Marcel had the audacity to comment that when the alarm rang I would probably forget the reason it was ringing. The guys had a good laugh about that; we concluded our strategies and headed home with the agreement to meet at ten the next morning to travel to the tournament.
Some thirty-five minutes later I'm sitting in front of my laptop checking emails and my damned cell phone alarm rings. I knew right away it was to remind me to do something, something to do with golf the next day, but for the life of me I could not recall what it was. I checked my "birdie flask", and sure enough, it was filled with our favourite beverage; I checked my golf bag to be sure I had balls, tees and a little snack. As I did the circle check Marcel's words haunted me, "The alarm will ring but you'll forget what it was for." Well, I might have a bit of short term memory loss, but I haven't lost any pride. I knew that if I phoned Marcel he could tell me what I had forgotten to do, but then he would have another chuckle at my expense and I was determined not to let that happen.
As the afternoon and early evening wore on, Cecilia and I ate our evening meal, did the dishes, went for a walk and watched a little TV, all the while an uneasy feeling in the back of my mind. I knew that I had to remember to do something, but it just wouldn't come to me. Finally, it was about 10:30 in the evening, time for old folks to get to bed.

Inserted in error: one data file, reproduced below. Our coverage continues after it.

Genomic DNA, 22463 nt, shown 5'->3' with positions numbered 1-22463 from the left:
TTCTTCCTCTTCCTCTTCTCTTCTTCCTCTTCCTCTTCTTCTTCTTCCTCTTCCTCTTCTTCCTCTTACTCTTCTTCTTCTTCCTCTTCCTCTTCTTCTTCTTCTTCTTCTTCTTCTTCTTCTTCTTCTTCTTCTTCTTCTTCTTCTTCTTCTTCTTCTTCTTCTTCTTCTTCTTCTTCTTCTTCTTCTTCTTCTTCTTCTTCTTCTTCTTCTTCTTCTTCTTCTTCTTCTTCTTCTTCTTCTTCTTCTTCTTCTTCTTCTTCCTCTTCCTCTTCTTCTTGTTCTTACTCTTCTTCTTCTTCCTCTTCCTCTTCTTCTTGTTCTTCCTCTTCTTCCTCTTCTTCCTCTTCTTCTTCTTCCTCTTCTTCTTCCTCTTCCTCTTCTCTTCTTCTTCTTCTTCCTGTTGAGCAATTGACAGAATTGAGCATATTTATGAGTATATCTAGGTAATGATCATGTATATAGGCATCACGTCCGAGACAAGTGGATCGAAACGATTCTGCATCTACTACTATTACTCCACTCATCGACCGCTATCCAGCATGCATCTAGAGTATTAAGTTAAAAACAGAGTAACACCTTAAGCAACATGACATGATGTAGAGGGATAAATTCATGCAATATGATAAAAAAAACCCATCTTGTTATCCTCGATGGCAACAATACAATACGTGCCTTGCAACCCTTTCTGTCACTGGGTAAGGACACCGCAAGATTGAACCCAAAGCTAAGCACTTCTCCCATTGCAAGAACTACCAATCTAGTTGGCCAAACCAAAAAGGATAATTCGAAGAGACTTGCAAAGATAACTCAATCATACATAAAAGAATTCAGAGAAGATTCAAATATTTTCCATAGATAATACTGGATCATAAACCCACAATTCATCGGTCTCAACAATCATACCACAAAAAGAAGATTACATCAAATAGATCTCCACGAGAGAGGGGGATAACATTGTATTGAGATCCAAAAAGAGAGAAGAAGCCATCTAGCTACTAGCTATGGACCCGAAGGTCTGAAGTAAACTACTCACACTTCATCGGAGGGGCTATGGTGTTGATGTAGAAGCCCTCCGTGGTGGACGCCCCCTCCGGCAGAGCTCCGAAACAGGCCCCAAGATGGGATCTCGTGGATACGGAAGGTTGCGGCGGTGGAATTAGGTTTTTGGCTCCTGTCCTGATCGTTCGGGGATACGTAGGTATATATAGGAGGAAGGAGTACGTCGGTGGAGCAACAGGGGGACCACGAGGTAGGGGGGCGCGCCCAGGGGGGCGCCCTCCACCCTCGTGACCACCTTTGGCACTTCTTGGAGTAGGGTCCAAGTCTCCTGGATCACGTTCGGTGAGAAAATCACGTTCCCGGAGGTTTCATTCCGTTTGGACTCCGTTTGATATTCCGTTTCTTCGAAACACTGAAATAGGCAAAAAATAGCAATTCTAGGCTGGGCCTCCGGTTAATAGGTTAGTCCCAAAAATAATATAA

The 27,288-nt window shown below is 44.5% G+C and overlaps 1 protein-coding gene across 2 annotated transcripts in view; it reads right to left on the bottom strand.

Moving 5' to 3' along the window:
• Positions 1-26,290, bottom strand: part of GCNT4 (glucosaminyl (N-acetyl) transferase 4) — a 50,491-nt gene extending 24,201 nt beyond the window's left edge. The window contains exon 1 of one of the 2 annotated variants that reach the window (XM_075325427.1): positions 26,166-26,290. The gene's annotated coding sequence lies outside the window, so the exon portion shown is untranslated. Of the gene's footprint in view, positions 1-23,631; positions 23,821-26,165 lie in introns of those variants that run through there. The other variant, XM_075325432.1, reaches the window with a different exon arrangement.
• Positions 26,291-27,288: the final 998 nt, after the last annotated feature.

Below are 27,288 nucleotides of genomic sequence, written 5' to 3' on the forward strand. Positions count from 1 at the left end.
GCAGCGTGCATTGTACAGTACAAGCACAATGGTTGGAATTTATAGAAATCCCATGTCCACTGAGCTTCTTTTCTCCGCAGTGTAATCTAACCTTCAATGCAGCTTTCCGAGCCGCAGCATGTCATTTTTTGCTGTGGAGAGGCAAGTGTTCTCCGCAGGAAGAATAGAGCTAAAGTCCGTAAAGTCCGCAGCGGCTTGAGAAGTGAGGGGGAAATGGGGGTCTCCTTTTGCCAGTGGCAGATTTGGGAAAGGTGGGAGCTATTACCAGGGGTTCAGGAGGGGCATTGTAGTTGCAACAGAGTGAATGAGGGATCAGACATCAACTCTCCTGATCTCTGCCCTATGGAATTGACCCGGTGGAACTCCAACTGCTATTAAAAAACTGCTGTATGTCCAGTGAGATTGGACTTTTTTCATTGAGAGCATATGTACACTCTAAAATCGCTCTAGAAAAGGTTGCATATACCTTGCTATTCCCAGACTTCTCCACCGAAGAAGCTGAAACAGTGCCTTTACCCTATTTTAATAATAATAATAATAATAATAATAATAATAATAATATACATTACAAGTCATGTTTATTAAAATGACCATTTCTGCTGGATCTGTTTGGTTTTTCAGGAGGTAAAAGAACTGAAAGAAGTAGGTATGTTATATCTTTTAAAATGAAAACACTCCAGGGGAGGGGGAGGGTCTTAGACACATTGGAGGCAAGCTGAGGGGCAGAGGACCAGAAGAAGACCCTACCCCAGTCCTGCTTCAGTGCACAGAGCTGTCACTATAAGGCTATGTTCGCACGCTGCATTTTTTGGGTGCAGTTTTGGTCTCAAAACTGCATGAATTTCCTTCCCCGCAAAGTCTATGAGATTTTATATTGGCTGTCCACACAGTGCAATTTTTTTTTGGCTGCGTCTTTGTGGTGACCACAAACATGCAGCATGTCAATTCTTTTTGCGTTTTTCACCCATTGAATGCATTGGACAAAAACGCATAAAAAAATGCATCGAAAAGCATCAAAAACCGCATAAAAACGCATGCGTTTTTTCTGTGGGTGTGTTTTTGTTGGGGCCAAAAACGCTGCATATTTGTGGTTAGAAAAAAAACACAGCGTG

In bed over the previous six weeks or so I had been reading the old Herman cartoons. We have eight of the books entitled the “Herman Treasuries” and they are absolutely hilarious, especially when I hadn't looked at them in several years. I had finished the Herman books and enjoyed them so much as bedtime entertainment that I had picked up a few old books of Far Side cartoons and had been revelling in them each evening. I was just into The Far Side Gallery 2 by Gary Larson. Finally at about 10:45 P.M. I came across a real "far out" cartoon - I guess that's why they are called Far Side - of a pack of hyenas, all hungrily devouring the carcass of some dead animal, all except for one hyena who looks up at another hyena in the background who has a camera pointed at the whole scene. That hyena, looking up, says, "For crying out loud, Doris ..... You gotta drag that thing out every time we all get together?"